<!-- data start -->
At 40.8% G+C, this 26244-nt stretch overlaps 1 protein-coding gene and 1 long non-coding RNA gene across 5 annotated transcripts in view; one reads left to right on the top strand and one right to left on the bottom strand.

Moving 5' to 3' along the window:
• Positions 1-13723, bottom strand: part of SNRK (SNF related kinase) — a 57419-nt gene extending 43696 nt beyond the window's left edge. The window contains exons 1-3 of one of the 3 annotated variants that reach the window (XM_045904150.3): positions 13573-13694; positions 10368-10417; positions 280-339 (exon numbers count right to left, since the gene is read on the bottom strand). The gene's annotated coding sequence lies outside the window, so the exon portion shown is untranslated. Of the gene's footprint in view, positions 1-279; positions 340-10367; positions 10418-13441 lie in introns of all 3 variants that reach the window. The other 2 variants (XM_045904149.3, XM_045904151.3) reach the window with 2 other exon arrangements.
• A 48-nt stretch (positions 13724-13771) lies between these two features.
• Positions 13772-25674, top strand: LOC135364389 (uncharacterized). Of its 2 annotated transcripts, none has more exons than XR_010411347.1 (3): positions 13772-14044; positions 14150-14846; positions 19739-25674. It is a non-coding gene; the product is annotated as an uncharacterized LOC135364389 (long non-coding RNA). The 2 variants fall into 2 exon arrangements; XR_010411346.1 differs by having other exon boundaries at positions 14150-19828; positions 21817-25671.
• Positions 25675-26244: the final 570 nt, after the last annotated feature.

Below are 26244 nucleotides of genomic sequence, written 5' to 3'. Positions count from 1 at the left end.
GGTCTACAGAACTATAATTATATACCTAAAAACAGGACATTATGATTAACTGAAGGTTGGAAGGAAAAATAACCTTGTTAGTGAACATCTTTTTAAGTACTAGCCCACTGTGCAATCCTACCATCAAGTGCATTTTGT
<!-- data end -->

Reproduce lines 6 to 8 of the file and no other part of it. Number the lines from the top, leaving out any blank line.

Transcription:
• Positions 25675-26244: the final 570 nt, after the last annotated feature.

Below are 26244 nucleotides of genomic sequence, written 5' to 3'. Positions count from 1 at the left end.
GGTCTACAGAACTATAATTATATACCTAAAAACAGGACATTATGATTAACTGAAGGTTGGAAGGAAAAATAACCTTGTTAGTGAACATCTTTTTAAGTACTAGCCCACTGTGCAATCCTACCATCAAGTGCATTTTGT